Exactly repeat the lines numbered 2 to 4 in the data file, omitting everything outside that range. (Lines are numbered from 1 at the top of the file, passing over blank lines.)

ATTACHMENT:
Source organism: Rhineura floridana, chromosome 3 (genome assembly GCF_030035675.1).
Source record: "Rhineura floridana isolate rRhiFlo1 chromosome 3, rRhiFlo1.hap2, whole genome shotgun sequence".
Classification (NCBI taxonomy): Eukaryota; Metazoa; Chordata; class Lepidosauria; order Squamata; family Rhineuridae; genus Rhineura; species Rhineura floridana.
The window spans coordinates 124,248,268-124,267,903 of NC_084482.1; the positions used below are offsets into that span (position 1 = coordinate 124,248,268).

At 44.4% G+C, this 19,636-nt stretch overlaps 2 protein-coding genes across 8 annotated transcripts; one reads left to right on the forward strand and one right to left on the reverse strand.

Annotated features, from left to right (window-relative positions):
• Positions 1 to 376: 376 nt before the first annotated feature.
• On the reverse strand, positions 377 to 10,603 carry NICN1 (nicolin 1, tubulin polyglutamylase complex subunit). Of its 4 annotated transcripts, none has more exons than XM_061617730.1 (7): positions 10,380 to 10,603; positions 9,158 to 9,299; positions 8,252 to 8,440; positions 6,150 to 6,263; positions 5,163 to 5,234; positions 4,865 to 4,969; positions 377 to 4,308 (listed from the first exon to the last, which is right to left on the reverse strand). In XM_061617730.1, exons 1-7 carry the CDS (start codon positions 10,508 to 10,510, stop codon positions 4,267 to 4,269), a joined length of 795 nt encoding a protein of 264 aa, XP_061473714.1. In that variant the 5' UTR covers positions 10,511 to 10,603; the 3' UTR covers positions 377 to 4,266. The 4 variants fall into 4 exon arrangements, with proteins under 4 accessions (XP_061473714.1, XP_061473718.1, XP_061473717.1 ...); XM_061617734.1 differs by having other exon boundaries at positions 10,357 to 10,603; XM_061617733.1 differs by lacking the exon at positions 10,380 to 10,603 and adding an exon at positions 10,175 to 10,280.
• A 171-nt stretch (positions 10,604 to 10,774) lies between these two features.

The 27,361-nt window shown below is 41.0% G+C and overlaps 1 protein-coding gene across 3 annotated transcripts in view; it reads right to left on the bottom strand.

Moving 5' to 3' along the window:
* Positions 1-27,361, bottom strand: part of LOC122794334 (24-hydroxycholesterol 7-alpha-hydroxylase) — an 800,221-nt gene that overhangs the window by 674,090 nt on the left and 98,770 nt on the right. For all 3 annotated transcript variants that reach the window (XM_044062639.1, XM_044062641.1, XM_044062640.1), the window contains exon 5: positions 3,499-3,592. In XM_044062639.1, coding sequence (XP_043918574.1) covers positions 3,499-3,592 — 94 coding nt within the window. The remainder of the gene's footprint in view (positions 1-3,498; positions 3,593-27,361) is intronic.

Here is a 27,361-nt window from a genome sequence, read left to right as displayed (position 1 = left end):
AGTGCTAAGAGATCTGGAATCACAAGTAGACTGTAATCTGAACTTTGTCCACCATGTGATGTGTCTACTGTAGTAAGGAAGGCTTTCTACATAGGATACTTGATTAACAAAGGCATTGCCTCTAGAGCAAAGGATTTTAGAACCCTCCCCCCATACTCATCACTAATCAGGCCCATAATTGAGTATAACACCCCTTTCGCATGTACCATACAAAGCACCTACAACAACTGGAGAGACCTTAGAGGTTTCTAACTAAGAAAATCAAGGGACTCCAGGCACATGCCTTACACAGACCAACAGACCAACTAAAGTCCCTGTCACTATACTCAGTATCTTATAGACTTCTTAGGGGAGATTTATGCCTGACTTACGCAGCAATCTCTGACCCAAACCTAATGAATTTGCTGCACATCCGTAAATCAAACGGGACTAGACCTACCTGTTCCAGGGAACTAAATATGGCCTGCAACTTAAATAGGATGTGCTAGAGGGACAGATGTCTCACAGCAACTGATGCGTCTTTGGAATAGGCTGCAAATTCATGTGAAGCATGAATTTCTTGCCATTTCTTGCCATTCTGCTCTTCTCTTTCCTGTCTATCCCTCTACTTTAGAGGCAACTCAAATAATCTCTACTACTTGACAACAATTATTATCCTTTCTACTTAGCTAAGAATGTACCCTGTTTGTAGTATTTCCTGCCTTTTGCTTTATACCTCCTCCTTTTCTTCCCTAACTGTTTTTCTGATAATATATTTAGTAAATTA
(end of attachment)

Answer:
Source record: "Rhineura floridana isolate rRhiFlo1 chromosome 3, rRhiFlo1.hap2, whole genome shotgun sequence".
Classification (NCBI taxonomy): Eukaryota; Metazoa; Chordata; class Lepidosauria; order Squamata; family Rhineuridae; genus Rhineura; species Rhineura floridana.
The window spans coordinates 124,248,268-124,267,903 of NC_084482.1; the positions used below are offsets into that span (position 1 = coordinate 124,248,268).